According to the UN, Egypt hosts 132,281 registered Syrian refugees. Their story shows how they can overcome the odds to find success in their new country using professional skills they learned back home.
In fact, unemployment is unemployment of thoughts, not unemployment of work.
On this basis, Syrian shops have become a phenomenon in Egypt, especially in 6th October City where many Syrians have succeeded, so much so that a street — (Sharaa Al Soreen) — was named after them. Some of the famous eateries and stores on the street owned by Syrians include Rosto, Barkat Al Halabi and Al Nabulsi.
“There are no problems when it comes to starting work in Egypt except for the procedures for residence permits,” said a cashier at Rosto, Seif Gamal. “Life and work in Egypt is similar to that in Syria. Egyptian are kind people and easy to deal with.
Youth should work hard in order to be Successful.”
Basher Ahmed, a computer and mobile shop owner on the same street, said: “The only difficulties that I find in Egypt are the long working day. It could reach 12 hours while in other countries it’s only eight hours.
“We managed to succeed because we were not afraid to invest our money and we were determined to work hard. I believe that one of the most successful Syrians who came to Egypt was my young friend who helped all the children of Syrians refugees finish the necessary paperwork to enter school without any financial gain.”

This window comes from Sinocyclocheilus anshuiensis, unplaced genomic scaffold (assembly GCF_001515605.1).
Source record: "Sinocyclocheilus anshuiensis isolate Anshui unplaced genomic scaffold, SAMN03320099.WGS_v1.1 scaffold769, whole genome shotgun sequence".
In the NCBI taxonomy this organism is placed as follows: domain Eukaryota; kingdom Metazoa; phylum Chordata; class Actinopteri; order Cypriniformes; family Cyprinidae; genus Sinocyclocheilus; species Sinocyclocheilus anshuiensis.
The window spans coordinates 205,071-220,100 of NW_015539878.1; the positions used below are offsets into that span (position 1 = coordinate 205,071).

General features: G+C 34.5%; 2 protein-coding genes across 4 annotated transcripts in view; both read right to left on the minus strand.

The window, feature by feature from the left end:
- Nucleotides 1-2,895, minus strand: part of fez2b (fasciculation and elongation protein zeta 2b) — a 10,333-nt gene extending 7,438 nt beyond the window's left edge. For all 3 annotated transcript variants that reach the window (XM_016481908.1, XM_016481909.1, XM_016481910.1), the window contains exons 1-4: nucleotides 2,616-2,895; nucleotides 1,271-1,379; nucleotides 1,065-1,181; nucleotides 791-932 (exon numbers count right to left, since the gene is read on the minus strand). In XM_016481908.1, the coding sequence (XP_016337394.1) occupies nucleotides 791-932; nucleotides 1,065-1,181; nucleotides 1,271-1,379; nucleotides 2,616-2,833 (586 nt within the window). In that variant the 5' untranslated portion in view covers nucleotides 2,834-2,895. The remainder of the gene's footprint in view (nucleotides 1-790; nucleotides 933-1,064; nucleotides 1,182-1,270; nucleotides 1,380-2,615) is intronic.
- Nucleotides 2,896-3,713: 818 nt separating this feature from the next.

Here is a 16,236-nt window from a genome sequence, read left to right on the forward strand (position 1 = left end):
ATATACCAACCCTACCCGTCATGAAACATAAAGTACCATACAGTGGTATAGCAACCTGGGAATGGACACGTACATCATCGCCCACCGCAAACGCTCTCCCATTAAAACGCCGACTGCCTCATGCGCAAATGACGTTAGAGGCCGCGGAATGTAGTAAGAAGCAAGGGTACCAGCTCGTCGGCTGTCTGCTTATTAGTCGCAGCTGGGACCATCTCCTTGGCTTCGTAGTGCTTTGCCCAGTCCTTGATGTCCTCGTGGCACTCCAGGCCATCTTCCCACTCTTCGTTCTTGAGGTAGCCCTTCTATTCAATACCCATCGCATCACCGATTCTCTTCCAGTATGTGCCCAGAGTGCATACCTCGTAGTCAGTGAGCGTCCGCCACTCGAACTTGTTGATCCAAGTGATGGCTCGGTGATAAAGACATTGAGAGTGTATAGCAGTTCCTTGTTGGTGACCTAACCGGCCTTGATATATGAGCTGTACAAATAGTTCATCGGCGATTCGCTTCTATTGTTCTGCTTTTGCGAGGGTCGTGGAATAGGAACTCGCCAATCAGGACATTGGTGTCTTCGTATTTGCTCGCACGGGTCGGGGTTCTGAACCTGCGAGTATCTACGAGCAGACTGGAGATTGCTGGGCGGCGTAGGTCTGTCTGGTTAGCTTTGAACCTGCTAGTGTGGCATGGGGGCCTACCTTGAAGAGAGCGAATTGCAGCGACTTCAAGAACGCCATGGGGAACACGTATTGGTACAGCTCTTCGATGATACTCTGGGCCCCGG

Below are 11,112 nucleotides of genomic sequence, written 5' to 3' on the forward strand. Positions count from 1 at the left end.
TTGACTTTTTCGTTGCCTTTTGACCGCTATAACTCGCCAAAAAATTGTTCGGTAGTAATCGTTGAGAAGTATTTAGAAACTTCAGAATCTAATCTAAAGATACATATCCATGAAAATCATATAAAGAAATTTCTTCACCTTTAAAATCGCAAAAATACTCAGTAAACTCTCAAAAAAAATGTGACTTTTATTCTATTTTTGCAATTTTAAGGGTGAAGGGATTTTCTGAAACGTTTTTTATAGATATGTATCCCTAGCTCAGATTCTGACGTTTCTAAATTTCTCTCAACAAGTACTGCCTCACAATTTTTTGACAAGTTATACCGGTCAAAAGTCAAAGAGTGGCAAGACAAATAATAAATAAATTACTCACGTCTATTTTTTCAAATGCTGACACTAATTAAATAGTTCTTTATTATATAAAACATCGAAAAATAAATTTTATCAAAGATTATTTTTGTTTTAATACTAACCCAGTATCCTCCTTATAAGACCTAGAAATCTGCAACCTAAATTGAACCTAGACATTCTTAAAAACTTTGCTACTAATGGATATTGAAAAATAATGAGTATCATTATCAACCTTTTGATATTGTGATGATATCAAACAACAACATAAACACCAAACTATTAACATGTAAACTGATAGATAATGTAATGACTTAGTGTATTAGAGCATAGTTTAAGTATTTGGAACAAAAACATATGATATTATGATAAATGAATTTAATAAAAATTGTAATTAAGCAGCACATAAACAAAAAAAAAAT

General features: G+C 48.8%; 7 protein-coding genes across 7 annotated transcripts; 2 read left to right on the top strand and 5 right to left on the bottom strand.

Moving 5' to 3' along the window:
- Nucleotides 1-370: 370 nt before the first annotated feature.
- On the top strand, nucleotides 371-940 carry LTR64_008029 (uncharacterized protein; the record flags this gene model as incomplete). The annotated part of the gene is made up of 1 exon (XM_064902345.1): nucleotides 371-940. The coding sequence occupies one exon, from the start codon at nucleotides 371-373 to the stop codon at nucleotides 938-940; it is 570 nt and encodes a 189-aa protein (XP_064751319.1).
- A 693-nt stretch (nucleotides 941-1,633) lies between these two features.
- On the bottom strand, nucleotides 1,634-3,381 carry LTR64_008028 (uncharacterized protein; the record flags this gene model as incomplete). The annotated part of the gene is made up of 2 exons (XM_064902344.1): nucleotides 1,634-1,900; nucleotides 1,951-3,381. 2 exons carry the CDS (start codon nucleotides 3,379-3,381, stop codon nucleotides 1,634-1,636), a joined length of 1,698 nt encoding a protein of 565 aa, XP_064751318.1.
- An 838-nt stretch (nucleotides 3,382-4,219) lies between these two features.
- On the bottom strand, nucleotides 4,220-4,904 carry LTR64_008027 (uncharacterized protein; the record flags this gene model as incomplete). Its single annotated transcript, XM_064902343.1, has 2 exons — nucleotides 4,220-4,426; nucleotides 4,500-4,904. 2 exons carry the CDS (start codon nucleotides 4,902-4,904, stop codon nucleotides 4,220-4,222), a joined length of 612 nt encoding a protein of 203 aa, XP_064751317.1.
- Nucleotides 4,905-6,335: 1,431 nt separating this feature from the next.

Barkat Al-Halabi, also a shop owner from Syria who lived for a while in Alexandria but didn’t succeed at first. Then he went to 6th October where he opened his current shop.
“Egypt has many job opportunities but Egyptian youth don’t have the will, determination, and the love for work,” Al-Halabi said. “That’s the difference between them and Syrian youth. I advise youths to hold on their dreams and to start from zero until they reach the top. No pain without gain.”
It’s worth noting that the ongoing war in Syria has caused the worst refugee crisis since World War II, and neighboring countries have been struggling to deal with the fall-out for years.